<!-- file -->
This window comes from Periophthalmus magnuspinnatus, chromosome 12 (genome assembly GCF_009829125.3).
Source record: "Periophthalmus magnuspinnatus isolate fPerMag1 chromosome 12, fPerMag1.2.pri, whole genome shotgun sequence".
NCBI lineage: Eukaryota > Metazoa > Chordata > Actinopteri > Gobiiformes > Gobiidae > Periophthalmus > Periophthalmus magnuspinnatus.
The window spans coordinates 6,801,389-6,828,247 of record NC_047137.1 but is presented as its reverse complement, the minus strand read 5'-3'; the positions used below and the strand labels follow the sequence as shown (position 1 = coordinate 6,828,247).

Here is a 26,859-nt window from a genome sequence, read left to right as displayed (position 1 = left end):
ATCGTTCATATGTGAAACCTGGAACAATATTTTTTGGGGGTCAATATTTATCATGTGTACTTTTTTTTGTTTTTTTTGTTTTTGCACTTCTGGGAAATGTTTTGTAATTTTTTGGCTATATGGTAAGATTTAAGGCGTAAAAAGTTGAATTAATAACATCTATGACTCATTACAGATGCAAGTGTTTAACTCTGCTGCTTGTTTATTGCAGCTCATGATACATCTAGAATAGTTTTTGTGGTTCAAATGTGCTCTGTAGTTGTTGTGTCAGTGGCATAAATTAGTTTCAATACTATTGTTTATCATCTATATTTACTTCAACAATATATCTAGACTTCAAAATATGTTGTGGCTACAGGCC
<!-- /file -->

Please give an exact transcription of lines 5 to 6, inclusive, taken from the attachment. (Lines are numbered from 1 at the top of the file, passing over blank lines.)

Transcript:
Here is a 26,859-nt window from a genome sequence, read left to right as displayed (position 1 = left end):
ATCGTTCATATGTGAAACCTGGAACAATATTTTTTGGGGGTCAATATTTATCATGTGTACTTTTTTTTGTTTTTTTTGTTTTTGCACTTCTGGGAAATGTTTTGTAATTTTTTGGCTATATGGTAAGATTTAAGGCGTAAAAAGTTGAATTAATAACATCTATGACTCATTACAGATGCAAGTGTTTAACTCTGCTGCTTGTTTATTGCAGCTCATGATACATCTAGAATAGTTTTTGTGGTTCAAATGTGCTCTGTAGTTGTTGTGTCAGTGGCATAAATTAGTTTCAATACTATTGTTTATCATCTATATTTACTTCAACAATATATCTAGACTTCAAAATATGTTGTGGCTACAGGCC